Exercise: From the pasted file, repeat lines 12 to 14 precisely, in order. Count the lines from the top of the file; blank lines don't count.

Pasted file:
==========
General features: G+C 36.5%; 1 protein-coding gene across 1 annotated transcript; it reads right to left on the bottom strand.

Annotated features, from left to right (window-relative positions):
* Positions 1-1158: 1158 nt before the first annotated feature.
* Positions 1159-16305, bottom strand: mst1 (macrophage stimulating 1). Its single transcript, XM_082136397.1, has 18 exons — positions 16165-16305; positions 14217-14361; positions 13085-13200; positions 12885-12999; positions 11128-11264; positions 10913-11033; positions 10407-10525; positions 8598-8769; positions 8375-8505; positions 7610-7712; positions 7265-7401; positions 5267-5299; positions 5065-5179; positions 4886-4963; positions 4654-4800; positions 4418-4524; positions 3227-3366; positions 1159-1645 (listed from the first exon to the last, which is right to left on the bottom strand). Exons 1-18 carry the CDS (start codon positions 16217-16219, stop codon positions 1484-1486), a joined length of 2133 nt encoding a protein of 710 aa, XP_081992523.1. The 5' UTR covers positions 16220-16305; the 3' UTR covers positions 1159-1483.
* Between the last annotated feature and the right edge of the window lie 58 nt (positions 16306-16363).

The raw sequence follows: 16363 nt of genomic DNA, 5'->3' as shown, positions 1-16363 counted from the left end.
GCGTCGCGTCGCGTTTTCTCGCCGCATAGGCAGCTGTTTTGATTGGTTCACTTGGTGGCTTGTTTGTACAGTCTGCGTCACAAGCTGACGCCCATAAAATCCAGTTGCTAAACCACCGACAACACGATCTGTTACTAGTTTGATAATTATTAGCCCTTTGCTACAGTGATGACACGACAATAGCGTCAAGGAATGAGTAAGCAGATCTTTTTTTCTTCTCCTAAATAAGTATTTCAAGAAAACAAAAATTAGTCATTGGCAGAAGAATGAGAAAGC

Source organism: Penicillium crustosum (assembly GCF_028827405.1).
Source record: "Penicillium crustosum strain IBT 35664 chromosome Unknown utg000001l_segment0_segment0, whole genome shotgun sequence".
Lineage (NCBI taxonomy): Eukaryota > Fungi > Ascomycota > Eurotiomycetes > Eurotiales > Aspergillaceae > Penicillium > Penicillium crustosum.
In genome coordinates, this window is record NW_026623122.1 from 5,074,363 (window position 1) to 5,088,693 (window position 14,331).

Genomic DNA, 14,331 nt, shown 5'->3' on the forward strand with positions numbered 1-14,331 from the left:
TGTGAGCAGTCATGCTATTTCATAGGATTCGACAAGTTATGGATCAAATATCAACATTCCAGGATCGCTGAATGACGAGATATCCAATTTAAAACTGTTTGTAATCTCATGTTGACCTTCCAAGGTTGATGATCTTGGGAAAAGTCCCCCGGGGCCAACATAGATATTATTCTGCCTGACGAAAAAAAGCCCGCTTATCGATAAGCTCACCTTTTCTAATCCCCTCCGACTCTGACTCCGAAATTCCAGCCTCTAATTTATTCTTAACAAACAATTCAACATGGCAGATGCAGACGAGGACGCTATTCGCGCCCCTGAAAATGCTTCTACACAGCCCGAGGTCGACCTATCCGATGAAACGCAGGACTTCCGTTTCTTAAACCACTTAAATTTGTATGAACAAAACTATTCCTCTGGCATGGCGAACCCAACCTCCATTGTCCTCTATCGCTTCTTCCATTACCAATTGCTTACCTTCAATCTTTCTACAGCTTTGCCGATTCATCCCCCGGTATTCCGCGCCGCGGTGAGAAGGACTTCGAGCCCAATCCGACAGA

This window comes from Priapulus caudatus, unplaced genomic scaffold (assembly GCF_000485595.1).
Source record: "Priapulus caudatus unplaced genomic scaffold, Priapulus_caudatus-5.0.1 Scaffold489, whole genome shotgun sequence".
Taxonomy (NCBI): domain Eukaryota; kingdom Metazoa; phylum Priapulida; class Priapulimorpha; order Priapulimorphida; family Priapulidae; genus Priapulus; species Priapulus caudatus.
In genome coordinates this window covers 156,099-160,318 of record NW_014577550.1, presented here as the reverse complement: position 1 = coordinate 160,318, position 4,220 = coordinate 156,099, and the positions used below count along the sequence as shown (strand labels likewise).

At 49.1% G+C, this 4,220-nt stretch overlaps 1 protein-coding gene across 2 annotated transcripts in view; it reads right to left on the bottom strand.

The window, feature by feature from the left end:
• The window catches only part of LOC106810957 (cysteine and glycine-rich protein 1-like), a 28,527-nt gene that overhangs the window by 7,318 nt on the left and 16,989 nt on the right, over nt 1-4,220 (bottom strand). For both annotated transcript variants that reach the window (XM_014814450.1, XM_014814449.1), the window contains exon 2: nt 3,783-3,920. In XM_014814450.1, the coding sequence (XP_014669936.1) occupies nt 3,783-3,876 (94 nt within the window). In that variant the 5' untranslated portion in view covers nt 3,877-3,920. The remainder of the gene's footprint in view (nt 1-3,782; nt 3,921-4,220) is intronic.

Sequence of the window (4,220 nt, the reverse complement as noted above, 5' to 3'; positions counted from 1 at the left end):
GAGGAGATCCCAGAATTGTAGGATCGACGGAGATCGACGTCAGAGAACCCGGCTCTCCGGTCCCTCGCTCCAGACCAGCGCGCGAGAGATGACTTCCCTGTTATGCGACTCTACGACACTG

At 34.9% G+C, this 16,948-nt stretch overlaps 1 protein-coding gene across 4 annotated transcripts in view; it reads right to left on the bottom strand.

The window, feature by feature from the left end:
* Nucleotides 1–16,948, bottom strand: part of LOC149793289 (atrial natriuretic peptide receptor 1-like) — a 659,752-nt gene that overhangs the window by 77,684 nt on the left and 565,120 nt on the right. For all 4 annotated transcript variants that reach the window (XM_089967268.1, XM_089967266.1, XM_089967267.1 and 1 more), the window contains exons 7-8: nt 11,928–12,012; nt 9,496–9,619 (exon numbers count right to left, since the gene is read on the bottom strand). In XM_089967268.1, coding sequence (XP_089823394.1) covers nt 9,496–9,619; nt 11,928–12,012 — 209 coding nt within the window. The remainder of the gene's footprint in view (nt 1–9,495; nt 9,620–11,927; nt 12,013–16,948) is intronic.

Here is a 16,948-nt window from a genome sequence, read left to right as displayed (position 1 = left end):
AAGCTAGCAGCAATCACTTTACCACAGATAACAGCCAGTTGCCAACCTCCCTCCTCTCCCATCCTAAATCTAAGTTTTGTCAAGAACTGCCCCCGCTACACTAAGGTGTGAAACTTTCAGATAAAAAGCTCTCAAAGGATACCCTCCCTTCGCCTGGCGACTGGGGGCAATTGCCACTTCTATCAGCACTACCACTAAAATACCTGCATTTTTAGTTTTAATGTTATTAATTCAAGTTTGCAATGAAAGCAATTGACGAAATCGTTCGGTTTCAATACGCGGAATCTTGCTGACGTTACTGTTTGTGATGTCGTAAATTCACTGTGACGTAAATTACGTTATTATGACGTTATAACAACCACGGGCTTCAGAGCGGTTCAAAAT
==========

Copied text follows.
Genomic DNA, 14,331 nt, shown 5'->3' on the forward strand with positions numbered 1-14,331 from the left:
TGTGAGCAGTCATGCTATTTCATAGGATTCGACAAGTTATGGATCAAATATCAACATTCCAGGATCGCTGAATGACGAGATATCCAATTTAAAACTGTTTGTAATCTCATGTTGACCTTCCAAGGTTGATGATCTTGGGAAAAGTCCCCCGGGGCCAACATAGATATTATTCTGCCTGACGAAAAAAAGCCCGCTTATCGATAAGCTCACCTTTTCTAATCCCCTCCGACTCTGACTCCGAAATTCCAGCCTCTAATTTATTCTTAACAAACAATTCAACATGGCAGATGCAGACGAGGACGCTATTCGCGCCCCTGAAAATGCTTCTACACAGCCCGAGGTCGACCTATCCGATGAAACGCAGGACTTCCGTTTCTTAAACCACTTAAATTTGTATGAACAAAACTATTCCTCTGGCATGGCGAACCCAACCTCCATTGTCCTCTATCGCTTCTTCCATTACCAATTGCTTACCTTCAATCTTTCTACAGCTTTGCCGATTCATCCCCCGGTATTCCGCGCCGCGGTGAGAAGGACTTCGAGCCCAATCCGACAGA

This window comes from Priapulus caudatus, unplaced genomic scaffold (assembly GCF_000485595.1).